The convocation speaker, Mary Baglivo, class of ’79, sought to encourage Rutgers students by recounting her time at Rutgers. Her main thesis was this: “Rutgers is Grit, Guts, and Genius.” Let’s disregard the fact that such a trite and simplistic marketing metaphor makes very little sense to begin with. And forget about the fact that Baglivo boldly assumed that every Rutgers student in front of her had voted for President You-Know-Who (I certainly didn’t)– I have another problem. The program listed Baglivo as CEO of Saatchi & Saatchi, an international advertising company. What it failed to mention was that Baglivo also happens to be a Dean at Rutgers, as well as a member of the Board of Governors. I thought key note convocation speakers were supposed to be off the University payroll. I suppose at least they managed to save a few bucks by using her…
Two student leaders also were given the chance to speak to the audience: Melody Wilding and Dymir Arthur. In the student section, impressed oohs and ahhs for Melody’s 4.0 GPA were quickly replaced by mocking sniggers at the announcement of her majors: American Studies and Psychology. At Rutgers, the students at least know which majors constitute real work, and which constitute mostly movie watching. Both of Melody’s majors are of the latter kind. I thought Dymir, for his part, did an excellent Barack Obama impression; but for my part, I’d rather not have heard about how we should all be jumping on the change-train now that we’re graduated. This is Rutgers, not Notre Dame. Politics should be kept out of it.
After these lackluster speakers had retired the mic, it was time to start filing up to the stage to receive our “certificates of participation” (Rutgers doesn’t distribute diplomas at commencement, a fact that leaves many students wondering why they would want to attend at all). This process took a full two hours, in the by now 80+ degree heat. More than one student actually fainted waiting for their turn to get in line (luckily, there were medics on hand). Dean Kirschner’s request that the students stay seated after having their name called did nothing to stop the majority of students from simply walking out immediately afer, and by the time I had gotten down from the stage, wide swaths of empty chairs glared out at me from the student section. Having my name read out loud by some dean, who learned it for the first time just seconds before butchering it into her microphone didn’t appease me. Fears about swine flu prevented my hand from being shaken; that honor was reserved for the student speakers and excellence award winners. And you can be sure that the only time my family saw my face during the ceremony was on the jumbo-tron.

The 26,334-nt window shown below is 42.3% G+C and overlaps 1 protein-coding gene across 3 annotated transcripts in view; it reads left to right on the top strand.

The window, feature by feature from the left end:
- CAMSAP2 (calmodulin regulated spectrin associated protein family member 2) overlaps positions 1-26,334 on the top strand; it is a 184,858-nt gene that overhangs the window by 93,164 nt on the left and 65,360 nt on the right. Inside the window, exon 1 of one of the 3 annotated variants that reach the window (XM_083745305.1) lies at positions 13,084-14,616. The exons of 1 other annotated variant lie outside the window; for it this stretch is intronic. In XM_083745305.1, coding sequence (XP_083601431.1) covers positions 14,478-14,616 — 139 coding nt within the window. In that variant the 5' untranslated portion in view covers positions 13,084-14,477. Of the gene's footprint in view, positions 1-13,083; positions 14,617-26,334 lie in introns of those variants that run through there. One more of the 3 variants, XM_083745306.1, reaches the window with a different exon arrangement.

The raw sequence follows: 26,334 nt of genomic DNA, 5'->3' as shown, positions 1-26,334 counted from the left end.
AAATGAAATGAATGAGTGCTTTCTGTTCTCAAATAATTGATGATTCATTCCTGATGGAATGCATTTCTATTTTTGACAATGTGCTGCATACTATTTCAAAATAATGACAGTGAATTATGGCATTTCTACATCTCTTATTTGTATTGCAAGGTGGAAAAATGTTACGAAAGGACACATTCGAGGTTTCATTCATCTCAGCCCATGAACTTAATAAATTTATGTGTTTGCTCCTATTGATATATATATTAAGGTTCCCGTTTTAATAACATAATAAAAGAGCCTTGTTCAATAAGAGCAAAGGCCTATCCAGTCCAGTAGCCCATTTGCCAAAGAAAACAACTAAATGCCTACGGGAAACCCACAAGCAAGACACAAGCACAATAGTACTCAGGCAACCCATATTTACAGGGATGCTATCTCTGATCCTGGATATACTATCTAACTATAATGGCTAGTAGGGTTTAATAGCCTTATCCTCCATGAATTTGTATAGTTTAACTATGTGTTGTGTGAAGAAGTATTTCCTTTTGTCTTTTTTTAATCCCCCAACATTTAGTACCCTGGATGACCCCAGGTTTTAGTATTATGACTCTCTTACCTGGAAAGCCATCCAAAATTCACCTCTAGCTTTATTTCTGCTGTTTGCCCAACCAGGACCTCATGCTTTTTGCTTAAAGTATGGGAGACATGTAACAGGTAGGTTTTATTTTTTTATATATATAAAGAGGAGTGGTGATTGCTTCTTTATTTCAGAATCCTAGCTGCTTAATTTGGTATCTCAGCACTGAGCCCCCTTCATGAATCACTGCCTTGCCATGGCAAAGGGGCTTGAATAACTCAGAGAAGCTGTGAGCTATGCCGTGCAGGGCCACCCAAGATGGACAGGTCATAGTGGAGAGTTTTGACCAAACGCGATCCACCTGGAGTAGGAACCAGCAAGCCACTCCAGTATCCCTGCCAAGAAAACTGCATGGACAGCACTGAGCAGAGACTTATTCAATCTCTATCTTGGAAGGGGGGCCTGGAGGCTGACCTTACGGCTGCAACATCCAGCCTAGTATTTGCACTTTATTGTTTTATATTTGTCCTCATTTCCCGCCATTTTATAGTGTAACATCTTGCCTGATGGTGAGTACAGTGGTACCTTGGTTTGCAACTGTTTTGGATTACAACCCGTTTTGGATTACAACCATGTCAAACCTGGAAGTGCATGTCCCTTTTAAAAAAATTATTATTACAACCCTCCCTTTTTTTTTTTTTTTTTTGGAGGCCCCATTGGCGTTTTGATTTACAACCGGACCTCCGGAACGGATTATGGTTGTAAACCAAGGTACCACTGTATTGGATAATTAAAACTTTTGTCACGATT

And so I’m left wondering: if I had taken part in a consolidated commencement ceremony, would anything have been different? Would the speakers have been any better? Would the heat have been any worse? Would the lack of “individual recognition” and a handshake have made for a less dignified exit to college? Would I have been any less insignificant in the eyes of the University? I doubt it. Inevitably, what matters at such a ceremony are two things: family and friends. The presence or absence of these will make or break your commencement, not the format it is delivered in. But still, time will tell if the class of 2011 decides to take the consolidation lying down…
If there’s one thing I’ve learned in my time here at Rutgers, it is this: you always get what you pay for. That goes for your education too. Congratulations to all of you members of the Rutgers class of 2009.